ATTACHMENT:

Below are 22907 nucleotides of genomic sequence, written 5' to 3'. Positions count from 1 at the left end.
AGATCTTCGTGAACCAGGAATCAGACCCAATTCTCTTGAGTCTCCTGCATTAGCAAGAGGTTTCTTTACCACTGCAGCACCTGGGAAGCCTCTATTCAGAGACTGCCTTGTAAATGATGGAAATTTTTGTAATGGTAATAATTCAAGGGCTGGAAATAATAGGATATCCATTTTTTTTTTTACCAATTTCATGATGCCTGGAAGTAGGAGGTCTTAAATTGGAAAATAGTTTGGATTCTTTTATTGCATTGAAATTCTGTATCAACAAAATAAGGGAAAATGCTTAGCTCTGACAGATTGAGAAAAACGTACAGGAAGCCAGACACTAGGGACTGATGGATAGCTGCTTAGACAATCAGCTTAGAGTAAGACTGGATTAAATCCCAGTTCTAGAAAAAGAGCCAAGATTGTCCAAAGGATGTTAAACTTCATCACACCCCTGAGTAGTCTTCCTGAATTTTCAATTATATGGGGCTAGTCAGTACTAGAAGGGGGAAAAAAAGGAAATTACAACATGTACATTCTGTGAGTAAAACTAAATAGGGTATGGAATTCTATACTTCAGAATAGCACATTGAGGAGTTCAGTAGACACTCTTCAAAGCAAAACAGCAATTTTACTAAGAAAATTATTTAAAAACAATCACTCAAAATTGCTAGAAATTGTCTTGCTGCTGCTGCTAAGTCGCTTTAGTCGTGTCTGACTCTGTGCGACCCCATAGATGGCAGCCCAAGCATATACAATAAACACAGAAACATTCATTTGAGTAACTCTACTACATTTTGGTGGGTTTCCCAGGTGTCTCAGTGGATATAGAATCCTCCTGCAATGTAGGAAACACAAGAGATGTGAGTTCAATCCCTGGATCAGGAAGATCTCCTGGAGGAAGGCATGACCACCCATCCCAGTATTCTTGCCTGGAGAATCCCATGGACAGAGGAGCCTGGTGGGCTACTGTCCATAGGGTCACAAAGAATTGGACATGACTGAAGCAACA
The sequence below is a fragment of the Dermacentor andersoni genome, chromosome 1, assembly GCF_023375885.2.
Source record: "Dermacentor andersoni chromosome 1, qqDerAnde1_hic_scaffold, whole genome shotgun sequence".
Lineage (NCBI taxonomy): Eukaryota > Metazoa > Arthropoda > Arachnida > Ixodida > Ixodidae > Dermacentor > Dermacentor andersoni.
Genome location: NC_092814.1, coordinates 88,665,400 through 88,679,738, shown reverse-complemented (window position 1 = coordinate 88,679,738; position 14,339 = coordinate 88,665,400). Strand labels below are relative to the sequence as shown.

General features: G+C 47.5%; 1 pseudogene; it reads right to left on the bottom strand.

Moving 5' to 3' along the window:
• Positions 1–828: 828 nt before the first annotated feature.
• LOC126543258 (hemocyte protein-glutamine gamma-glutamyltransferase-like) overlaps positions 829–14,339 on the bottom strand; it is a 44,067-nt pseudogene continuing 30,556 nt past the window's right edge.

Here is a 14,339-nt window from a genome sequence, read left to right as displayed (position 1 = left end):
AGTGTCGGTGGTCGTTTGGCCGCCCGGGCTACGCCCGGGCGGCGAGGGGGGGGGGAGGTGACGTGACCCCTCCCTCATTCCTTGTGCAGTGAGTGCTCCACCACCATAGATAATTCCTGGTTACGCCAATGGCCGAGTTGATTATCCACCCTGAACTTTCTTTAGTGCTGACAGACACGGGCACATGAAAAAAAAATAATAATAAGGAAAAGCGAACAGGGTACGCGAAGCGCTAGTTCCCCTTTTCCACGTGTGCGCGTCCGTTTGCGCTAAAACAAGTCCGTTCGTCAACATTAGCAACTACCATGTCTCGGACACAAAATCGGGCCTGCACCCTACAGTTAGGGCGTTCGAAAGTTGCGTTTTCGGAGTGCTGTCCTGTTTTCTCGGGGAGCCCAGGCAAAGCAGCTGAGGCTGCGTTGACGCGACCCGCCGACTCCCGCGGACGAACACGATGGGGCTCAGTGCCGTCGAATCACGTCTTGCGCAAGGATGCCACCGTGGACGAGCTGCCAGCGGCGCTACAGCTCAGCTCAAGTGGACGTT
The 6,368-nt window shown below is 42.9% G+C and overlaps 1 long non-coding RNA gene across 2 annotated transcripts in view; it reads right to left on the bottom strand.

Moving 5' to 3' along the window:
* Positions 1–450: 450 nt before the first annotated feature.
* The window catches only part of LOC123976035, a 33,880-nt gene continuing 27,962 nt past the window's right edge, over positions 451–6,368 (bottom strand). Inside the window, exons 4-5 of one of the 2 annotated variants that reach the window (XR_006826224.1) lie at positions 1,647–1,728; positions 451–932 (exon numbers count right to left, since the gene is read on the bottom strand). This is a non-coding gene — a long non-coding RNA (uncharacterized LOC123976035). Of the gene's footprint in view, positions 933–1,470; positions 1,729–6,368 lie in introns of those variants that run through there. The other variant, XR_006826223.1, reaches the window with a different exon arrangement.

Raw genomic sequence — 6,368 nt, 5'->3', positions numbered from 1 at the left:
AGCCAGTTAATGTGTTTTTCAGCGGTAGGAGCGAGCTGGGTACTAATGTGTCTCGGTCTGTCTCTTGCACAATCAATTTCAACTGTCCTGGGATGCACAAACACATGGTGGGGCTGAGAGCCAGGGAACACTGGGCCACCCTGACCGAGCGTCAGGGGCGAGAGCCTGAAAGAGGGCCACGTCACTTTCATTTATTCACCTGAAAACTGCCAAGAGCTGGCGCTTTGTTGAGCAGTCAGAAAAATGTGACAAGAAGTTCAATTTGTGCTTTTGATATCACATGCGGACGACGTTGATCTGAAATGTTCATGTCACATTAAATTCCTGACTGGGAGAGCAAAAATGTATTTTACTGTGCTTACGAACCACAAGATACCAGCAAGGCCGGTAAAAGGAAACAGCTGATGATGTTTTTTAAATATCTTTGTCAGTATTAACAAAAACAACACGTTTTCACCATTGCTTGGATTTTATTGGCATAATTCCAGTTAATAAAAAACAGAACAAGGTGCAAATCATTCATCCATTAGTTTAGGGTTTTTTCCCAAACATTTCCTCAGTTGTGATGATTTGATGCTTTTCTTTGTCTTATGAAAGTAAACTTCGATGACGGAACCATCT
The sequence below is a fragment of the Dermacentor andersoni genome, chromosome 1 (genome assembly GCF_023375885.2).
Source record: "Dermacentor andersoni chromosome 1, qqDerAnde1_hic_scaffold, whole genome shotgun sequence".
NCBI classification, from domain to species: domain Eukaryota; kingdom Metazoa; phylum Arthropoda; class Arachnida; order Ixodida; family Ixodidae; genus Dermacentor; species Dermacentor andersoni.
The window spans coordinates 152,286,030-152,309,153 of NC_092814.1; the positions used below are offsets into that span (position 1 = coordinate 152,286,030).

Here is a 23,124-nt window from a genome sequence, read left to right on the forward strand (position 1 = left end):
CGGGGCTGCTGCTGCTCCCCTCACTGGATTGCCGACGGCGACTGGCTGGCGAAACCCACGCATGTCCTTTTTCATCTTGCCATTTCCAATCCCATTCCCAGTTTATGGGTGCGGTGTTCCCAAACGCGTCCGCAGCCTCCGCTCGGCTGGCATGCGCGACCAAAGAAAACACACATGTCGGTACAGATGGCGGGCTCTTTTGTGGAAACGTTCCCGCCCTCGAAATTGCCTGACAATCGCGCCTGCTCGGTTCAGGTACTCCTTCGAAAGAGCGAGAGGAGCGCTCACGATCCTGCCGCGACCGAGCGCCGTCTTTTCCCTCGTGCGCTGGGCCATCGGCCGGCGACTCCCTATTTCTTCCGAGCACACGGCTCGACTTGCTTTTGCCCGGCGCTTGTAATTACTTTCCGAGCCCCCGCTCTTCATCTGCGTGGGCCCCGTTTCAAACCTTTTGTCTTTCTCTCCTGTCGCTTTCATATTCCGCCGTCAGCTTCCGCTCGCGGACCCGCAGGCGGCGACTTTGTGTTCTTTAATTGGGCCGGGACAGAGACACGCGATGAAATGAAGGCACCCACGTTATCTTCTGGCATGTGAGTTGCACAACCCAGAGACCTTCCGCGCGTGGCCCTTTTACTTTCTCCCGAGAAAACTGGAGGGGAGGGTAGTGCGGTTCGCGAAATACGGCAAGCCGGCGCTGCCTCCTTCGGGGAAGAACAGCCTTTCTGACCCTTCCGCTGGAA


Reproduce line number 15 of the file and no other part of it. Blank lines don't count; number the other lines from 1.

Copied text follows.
* Positions 1–450: 450 nt before the first annotated feature.